Our visit to the ‘Hanoi Hilton’, however, was a chastening experience. It’s famous for being the gaol where the American POWs were kept during the Vietnam War (which Long calls the American War) but most of the displays show the barbarism of the French who incarcerated the ‘rebels’, i.e. the nationalists who were fighting for Vietnamese independence. We saw a guillotine, (something not on show in France where they like to draw a veil over the violence of their revolution), and in one of the cells there was a model showing how the prisoners had to sleep shackled to an iron rail.

The women were made to wear a sort of wooden frame around their heads and necks to prevent escape, and there were even photos of women who had been beheaded, displayed as a deterrent to any would-be independence activists. I knew that such things were done in the 17th century, and still are by the Taliban, but I had never imagined that the French would commit such atrocities within living memory. Deaths in this gaol were horrific due to the appalling diet and hygiene, and there was even a ‘black hole’ for real ‘recalcitrants’ where conditions were beyond description – reminiscent of Devil’s Island, a hell-hole of disease and brutality in French Guiana described in Papillon by Henri Charriere. There were even torture implements on display…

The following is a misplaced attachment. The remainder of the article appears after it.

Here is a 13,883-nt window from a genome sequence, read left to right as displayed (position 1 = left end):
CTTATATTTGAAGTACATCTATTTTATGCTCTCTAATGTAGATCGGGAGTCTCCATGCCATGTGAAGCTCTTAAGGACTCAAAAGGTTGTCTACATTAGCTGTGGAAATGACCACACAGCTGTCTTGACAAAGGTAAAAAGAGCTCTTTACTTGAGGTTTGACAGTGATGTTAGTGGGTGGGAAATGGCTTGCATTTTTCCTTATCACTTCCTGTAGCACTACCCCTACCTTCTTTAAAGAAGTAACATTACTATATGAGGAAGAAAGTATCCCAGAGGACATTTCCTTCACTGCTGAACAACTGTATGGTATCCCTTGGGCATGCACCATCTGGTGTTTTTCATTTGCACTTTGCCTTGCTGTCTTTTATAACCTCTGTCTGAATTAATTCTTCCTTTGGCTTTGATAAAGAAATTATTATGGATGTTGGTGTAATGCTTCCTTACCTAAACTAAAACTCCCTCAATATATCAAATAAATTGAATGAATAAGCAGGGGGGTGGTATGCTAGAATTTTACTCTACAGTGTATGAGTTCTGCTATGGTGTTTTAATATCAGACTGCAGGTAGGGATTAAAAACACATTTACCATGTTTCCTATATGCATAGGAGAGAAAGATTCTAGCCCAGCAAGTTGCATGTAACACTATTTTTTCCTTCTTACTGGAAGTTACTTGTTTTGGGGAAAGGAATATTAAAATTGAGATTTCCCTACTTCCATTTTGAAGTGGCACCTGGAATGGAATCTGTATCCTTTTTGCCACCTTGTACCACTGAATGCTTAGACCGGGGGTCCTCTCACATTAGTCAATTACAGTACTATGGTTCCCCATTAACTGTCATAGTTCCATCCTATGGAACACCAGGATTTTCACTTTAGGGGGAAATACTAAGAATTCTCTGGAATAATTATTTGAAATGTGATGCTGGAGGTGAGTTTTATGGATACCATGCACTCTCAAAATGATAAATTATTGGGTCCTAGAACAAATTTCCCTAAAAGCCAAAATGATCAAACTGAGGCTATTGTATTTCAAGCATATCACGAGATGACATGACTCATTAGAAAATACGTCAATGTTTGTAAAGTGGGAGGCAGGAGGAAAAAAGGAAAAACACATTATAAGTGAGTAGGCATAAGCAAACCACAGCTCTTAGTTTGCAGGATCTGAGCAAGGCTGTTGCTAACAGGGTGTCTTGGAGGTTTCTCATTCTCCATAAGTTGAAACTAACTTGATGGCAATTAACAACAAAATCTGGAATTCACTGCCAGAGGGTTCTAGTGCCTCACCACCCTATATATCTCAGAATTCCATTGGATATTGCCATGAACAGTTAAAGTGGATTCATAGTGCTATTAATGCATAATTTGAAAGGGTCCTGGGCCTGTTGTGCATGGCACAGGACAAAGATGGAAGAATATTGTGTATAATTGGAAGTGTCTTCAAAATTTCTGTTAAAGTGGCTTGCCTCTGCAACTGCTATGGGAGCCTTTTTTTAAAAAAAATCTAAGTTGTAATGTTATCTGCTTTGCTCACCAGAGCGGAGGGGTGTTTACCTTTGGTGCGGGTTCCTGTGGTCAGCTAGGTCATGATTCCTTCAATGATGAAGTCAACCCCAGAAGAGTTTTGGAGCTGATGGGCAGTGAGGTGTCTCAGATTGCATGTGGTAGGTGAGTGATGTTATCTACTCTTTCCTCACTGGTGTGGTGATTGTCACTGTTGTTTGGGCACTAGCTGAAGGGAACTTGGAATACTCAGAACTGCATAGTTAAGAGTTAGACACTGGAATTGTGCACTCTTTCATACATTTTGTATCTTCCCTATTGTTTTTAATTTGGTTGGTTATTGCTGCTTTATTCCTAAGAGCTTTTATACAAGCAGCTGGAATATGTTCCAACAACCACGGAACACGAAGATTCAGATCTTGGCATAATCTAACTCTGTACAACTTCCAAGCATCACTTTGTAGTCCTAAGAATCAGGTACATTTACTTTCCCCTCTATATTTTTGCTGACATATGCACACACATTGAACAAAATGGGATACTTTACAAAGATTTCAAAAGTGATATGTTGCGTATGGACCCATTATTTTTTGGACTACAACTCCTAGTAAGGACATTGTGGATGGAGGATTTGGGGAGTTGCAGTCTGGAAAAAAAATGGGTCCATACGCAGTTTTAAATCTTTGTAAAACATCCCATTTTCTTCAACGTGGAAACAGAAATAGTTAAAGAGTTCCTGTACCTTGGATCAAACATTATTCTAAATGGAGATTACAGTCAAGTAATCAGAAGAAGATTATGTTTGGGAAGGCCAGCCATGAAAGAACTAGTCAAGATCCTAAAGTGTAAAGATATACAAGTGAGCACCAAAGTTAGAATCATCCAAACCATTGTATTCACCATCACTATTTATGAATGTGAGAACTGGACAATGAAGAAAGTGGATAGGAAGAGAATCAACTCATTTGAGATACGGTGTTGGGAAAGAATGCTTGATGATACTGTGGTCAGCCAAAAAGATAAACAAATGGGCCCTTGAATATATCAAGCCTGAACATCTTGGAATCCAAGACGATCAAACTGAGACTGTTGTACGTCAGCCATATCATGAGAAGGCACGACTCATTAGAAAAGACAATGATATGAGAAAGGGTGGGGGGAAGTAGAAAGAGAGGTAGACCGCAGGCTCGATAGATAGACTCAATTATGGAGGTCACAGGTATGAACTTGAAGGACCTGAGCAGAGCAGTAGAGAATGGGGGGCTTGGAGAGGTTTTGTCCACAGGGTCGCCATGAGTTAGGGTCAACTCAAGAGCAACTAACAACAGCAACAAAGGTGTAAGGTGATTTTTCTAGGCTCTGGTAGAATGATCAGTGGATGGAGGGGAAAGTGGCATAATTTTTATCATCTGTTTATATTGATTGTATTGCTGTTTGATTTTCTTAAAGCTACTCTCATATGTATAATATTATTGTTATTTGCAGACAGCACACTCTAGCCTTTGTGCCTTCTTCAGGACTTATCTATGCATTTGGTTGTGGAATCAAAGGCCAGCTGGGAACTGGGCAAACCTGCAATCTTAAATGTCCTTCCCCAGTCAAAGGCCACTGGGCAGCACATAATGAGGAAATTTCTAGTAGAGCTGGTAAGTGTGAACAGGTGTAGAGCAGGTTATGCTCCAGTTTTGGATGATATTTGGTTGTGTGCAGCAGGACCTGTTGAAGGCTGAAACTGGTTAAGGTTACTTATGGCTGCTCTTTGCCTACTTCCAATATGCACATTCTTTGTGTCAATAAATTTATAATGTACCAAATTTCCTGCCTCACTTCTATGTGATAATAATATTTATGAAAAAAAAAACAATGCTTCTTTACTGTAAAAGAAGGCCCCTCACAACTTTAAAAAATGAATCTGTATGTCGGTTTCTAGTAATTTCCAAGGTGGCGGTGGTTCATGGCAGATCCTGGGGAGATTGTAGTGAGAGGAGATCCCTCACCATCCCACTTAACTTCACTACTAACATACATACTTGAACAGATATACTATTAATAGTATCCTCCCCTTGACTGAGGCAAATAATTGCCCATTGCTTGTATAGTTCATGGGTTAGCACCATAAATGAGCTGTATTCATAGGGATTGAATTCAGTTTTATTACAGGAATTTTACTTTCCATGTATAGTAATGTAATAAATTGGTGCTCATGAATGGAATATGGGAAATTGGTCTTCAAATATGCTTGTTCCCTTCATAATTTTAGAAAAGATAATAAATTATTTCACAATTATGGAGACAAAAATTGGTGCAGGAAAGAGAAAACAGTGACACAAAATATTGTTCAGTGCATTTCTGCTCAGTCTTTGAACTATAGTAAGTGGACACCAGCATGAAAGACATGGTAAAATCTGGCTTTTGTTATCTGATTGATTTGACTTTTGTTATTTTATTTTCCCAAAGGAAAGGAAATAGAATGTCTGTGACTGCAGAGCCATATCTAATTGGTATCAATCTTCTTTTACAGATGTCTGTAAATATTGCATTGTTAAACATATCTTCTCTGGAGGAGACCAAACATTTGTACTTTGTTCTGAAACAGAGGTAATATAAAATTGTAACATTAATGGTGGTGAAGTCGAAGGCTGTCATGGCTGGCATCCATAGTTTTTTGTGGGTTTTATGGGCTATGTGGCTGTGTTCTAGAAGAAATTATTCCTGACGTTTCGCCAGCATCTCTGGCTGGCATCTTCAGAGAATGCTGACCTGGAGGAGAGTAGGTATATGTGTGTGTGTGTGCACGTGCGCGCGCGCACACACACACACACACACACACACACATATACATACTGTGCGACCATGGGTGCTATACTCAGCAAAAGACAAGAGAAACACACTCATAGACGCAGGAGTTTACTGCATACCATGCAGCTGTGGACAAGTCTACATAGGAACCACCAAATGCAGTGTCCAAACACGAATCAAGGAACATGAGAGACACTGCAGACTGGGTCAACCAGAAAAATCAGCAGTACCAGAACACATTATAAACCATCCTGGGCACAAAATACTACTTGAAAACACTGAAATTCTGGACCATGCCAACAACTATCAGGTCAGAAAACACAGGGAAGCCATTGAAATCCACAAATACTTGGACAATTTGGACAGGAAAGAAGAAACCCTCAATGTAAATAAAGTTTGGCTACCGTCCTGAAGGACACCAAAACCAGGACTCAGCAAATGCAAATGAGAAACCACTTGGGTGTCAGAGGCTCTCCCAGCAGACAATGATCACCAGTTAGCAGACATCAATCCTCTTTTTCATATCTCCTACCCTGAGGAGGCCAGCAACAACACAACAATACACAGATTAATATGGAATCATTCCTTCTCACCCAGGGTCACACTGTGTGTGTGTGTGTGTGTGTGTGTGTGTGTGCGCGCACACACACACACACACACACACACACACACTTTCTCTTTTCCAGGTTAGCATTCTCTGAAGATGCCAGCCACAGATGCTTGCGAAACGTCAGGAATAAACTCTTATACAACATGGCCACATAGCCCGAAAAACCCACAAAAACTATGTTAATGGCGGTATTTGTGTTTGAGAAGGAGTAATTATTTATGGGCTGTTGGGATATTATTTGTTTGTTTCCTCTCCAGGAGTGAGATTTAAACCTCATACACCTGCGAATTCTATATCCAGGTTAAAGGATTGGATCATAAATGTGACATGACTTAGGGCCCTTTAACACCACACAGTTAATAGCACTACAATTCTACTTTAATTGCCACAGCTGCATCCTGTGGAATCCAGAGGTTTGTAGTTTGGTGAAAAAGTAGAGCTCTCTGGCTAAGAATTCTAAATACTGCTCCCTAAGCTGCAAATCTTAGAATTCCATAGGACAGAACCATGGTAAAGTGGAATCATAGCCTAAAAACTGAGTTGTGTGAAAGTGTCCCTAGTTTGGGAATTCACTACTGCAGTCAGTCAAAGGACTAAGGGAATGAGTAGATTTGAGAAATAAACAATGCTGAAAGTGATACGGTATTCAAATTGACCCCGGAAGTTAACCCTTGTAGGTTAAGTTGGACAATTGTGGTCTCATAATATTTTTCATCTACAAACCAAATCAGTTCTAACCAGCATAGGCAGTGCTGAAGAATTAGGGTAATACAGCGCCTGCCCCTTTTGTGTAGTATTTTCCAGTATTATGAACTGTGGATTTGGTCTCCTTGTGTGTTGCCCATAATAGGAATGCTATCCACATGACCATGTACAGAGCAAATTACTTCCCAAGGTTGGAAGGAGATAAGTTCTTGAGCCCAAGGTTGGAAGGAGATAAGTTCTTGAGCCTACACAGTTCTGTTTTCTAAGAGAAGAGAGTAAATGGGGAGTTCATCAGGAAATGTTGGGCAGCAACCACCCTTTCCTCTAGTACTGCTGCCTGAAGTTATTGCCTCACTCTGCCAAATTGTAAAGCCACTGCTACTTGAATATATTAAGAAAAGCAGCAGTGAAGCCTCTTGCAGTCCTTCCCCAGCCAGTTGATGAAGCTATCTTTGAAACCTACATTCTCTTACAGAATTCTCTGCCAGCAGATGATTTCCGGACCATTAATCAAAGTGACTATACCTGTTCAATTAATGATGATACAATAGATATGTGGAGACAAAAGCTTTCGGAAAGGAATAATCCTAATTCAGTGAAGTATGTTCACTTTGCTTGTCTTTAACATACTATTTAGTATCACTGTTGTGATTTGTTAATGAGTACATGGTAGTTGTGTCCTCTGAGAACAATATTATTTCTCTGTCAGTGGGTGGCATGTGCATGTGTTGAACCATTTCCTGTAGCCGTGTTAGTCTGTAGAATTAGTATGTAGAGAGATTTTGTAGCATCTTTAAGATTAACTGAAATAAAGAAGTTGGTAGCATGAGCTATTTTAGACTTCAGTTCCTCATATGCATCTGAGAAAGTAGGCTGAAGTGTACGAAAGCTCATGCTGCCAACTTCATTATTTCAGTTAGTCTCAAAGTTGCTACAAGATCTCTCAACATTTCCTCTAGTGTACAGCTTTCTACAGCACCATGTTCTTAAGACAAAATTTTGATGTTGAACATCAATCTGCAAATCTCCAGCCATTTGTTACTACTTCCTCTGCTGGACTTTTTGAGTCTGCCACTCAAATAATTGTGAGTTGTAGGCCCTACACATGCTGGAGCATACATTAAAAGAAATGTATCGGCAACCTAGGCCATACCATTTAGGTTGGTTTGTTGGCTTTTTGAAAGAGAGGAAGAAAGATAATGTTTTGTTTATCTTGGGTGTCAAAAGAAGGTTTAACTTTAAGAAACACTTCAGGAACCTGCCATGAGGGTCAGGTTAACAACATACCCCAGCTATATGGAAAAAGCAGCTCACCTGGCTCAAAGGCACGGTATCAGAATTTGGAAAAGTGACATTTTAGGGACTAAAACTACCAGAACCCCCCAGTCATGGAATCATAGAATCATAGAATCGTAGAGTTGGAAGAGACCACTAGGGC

A couple of rooms displayed the treatment of the American POWs.. The Vietnamese say that they were well-treated, and perhaps they were by comparison with how the French treated the Vietnamese, but the signs and labels are all written in such a propagandist style that it brought snorts of derision from Tim. I suspect that any treatment of POWs in a Third World country and a Third World diet would seem inhumane to Westerners, but there is some evidence that the POWs were tortured. Later on, at the Cu Chi Tunnels, we saw some of the cruel traps that were set in the jungle to capture but not kill American soldiers, and they were deliberately designed to maim and incapacitate their victims so that they could be brought in for ‘interrogation’. All sides committed atrocities in this war, and this prison is a reminder that people seemed able to justify – at least to themselves – some appalling cruelties in its name.